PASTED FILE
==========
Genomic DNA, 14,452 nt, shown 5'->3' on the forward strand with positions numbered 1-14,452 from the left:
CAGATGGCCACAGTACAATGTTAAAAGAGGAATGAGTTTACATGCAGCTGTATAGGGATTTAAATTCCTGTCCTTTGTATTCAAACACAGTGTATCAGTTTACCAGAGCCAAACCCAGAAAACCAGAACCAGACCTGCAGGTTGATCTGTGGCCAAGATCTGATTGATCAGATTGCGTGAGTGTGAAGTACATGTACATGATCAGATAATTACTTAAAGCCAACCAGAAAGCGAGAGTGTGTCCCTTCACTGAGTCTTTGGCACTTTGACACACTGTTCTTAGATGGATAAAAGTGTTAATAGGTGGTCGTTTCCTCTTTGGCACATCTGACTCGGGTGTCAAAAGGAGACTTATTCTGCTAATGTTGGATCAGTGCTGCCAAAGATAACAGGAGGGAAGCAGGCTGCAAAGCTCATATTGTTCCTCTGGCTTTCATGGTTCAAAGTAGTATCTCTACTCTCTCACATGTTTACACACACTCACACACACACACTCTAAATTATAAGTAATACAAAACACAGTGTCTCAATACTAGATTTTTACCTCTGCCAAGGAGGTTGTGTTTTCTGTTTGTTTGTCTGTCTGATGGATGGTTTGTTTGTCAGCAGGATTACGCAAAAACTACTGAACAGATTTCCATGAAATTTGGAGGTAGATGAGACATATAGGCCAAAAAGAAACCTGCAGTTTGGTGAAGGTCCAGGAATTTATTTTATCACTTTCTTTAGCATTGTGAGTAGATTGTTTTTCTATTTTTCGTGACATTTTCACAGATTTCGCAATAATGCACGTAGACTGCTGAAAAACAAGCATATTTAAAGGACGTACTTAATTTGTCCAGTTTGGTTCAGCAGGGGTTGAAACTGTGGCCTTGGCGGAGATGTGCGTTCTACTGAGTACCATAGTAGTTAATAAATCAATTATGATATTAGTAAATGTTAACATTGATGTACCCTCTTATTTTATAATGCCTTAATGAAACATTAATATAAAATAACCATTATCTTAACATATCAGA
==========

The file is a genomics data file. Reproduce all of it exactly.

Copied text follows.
Genomic DNA, 14,452 nt, shown 5'->3' on the forward strand with positions numbered 1-14,452 from the left:
CAGATGGCCACAGTACAATGTTAAAAGAGGAATGAGTTTACATGCAGCTGTATAGGGATTTAAATTCCTGTCCTTTGTATTCAAACACAGTGTATCAGTTTACCAGAGCCAAACCCAGAAAACCAGAACCAGACCTGCAGGTTGATCTGTGGCCAAGATCTGATTGATCAGATTGCGTGAGTGTGAAGTACATGTACATGATCAGATAATTACTTAAAGCCAACCAGAAAGCGAGAGTGTGTCCCTTCACTGAGTCTTTGGCACTTTGACACACTGTTCTTAGATGGATAAAAGTGTTAATAGGTGGTCGTTTCCTCTTTGGCACATCTGACTCGGGTGTCAAAAGGAGACTTATTCTGCTAATGTTGGATCAGTGCTGCCAAAGATAACAGGAGGGAAGCAGGCTGCAAAGCTCATATTGTTCCTCTGGCTTTCATGGTTCAAAGTAGTATCTCTACTCTCTCACATGTTTACACACACTCACACACACACACTCTAAATTATAAGTAATACAAAACACAGTGTCTCAATACTAGATTTTTACCTCTGCCAAGGAGGTTGTGTTTTCTGTTTGTTTGTCTGTCTGATGGATGGTTTGTTTGTCAGCAGGATTACGCAAAAACTACTGAACAGATTTCCATGAAATTTGGAGGTAGATGAGACATATAGGCCAAAAAGAAACCTGCAGTTTGGTGAAGGTCCAGGAATTTATTTTATCACTTTCTTTAGCATTGTGAGTAGATTGTTTTTCTATTTTTCGTGACATTTTCACAGATTTCGCAATAATGCACGTAGACTGCTGAAAAACAAGCATATTTAAAGGACGTACTTAATTTGTCCAGTTTGGTTCAGCAGGGGTTGAAACTGTGGCCTTGGCGGAGATGTGCGTTCTACTGAGTACCATAGTAGTTAATAAATCAATTATGATATTAGTAAATGTTAACATTGATGTACCCTCTTATTTTATAATGCCTTAATGAAACATTAATATAAAATAACCATTATCTTAACATATCAGA